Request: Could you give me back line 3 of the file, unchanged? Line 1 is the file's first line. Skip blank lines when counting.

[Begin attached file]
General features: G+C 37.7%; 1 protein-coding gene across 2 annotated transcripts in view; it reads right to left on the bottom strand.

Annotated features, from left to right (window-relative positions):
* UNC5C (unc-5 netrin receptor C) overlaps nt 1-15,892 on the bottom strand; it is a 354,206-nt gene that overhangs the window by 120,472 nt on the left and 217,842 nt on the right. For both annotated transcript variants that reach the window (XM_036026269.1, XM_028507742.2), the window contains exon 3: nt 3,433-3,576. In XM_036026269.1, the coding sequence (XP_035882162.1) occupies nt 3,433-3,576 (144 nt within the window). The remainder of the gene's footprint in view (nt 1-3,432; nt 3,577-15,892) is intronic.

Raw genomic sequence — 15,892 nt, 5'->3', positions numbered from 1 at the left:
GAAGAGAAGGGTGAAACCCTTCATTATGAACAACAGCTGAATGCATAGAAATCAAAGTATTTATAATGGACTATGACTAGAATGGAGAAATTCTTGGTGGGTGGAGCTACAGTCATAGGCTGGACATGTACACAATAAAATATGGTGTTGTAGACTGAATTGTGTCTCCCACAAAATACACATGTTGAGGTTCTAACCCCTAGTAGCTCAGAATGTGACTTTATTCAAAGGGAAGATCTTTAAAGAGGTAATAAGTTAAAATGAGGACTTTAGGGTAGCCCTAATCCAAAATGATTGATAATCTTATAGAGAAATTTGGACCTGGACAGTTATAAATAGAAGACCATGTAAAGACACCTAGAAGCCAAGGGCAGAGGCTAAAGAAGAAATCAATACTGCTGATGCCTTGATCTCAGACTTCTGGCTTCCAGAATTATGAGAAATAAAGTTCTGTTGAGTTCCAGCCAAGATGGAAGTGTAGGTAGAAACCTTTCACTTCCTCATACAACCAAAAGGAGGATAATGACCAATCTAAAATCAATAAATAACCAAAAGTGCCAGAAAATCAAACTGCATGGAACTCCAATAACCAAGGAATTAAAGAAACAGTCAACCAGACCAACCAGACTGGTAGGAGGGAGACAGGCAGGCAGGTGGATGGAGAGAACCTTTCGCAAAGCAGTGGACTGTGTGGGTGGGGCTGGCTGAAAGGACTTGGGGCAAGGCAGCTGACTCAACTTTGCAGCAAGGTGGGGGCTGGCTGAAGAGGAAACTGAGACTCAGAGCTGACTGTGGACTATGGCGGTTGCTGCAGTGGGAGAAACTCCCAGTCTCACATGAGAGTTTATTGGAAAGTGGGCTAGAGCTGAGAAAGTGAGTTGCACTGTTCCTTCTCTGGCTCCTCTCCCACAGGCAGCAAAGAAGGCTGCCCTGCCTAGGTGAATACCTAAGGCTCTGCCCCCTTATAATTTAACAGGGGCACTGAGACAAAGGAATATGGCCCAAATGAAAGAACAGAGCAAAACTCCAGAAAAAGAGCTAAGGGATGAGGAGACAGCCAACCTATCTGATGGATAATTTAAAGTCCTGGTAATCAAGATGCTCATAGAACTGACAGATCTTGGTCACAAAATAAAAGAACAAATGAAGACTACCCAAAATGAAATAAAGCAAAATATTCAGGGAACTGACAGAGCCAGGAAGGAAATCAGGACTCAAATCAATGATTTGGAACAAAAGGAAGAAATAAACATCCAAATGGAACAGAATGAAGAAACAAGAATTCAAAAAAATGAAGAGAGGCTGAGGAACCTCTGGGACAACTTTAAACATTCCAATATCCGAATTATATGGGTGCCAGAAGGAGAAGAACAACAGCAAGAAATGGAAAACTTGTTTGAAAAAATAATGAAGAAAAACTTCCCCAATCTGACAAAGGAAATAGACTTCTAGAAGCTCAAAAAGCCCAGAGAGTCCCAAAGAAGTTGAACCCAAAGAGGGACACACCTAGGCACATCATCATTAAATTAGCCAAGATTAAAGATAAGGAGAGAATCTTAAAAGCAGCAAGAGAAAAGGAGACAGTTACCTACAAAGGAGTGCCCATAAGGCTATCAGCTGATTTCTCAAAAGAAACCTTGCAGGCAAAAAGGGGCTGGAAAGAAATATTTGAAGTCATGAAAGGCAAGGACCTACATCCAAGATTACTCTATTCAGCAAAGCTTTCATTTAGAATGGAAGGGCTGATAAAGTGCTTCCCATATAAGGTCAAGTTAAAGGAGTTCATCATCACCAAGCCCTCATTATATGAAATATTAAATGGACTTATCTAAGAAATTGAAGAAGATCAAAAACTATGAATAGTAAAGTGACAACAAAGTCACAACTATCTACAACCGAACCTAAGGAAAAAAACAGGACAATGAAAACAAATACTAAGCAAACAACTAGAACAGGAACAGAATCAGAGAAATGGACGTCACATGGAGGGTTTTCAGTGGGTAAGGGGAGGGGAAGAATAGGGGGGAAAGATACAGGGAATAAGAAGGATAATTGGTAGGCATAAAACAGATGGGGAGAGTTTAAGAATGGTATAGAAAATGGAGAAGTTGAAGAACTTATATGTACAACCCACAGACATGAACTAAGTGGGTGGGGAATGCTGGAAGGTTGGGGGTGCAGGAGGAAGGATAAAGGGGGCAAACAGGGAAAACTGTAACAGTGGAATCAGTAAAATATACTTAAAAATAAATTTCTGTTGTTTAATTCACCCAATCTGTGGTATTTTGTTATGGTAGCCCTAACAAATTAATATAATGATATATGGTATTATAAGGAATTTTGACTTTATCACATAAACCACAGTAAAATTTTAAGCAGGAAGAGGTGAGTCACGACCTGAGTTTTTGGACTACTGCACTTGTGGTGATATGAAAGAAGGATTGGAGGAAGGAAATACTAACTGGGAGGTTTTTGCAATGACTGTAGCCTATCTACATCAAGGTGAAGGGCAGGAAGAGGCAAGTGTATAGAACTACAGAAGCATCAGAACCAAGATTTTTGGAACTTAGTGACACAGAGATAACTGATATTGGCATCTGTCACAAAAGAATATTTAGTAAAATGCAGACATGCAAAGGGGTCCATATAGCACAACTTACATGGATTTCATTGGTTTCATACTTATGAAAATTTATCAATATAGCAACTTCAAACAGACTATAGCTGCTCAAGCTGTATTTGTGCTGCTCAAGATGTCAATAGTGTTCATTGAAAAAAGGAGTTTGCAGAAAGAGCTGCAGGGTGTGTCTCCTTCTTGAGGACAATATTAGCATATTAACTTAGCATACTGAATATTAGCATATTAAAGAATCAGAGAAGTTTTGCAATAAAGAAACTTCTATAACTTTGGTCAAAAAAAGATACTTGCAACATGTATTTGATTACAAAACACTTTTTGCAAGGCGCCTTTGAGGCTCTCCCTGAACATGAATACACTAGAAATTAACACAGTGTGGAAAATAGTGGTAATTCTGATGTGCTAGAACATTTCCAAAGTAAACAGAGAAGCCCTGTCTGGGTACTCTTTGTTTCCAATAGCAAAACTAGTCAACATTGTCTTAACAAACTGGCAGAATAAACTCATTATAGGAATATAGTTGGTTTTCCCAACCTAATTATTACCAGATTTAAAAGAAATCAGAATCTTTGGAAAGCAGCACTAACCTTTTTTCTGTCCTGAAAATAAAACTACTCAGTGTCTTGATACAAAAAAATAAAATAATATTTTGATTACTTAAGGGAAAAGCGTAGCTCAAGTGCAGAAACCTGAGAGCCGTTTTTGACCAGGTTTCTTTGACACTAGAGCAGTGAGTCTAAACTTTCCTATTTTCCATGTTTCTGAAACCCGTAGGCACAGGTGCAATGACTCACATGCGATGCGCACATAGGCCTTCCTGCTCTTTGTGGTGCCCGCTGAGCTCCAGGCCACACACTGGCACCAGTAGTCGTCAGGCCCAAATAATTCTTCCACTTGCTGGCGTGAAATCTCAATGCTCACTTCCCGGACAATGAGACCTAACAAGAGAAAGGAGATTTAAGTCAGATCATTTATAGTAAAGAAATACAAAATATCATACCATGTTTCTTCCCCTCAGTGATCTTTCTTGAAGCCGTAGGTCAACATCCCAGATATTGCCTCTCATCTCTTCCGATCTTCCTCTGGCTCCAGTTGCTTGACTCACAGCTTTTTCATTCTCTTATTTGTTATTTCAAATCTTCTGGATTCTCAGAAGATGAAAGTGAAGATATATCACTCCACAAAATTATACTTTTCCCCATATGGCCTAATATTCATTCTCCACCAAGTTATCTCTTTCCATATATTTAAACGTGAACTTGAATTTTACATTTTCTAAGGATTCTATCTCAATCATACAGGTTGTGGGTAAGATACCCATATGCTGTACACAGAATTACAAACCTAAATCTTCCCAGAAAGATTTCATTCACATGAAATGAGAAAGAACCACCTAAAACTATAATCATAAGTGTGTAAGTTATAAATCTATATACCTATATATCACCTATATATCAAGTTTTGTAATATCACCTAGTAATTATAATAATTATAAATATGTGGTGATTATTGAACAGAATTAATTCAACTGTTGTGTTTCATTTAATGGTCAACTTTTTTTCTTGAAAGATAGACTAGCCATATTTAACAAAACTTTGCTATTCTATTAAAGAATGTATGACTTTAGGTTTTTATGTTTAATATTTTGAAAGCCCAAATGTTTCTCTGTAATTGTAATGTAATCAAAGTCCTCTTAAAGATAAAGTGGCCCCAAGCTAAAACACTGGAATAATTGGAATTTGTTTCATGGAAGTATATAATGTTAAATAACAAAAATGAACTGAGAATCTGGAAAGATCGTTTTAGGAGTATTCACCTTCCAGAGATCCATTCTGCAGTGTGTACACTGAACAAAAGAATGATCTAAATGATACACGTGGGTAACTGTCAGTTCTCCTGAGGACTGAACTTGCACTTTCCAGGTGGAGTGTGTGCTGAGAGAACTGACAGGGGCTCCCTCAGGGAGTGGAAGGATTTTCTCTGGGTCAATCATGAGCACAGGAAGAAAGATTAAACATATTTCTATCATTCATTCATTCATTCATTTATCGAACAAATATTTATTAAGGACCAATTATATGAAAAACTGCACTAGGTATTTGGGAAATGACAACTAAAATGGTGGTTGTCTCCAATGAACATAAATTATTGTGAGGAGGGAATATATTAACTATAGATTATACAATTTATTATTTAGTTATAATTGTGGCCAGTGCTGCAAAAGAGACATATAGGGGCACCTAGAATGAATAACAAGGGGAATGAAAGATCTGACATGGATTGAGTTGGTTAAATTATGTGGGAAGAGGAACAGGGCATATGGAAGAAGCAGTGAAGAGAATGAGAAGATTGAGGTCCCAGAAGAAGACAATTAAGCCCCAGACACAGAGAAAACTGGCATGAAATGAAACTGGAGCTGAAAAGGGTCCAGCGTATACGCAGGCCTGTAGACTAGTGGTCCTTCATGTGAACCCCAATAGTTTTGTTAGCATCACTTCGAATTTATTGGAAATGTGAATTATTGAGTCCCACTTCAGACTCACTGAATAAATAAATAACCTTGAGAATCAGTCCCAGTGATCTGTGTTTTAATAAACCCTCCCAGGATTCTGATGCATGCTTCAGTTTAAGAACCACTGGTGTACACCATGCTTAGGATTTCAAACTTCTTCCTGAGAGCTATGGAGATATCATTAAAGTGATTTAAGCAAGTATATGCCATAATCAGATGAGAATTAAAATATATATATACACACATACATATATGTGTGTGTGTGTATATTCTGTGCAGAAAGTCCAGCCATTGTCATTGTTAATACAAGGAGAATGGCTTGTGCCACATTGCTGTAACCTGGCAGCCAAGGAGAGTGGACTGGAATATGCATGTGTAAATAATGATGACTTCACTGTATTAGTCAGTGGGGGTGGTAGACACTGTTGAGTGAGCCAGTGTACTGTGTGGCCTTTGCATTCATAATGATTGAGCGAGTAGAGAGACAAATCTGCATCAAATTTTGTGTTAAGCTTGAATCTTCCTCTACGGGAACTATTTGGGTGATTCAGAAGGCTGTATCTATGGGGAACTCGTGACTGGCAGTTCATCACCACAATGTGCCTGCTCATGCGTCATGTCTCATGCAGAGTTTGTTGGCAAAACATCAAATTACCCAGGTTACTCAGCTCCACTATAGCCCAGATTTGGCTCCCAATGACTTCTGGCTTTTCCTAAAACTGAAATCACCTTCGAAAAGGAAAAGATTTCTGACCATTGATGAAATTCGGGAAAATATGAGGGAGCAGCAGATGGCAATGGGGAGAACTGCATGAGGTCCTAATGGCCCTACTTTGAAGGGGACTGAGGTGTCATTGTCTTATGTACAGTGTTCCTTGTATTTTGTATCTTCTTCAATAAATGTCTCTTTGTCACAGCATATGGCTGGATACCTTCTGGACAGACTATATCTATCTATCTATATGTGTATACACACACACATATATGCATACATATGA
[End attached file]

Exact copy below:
* UNC5C (unc-5 netrin receptor C) overlaps nt 1-15,892 on the bottom strand; it is a 354,206-nt gene that overhangs the window by 120,472 nt on the left and 217,842 nt on the right. For both annotated transcript variants that reach the window (XM_036026269.1, XM_028507742.2), the window contains exon 3: nt 3,433-3,576. In XM_036026269.1, the coding sequence (XP_035882162.1) occupies nt 3,433-3,576 (144 nt within the window). The remainder of the gene's footprint in view (nt 1-3,432; nt 3,577-15,892) is intronic.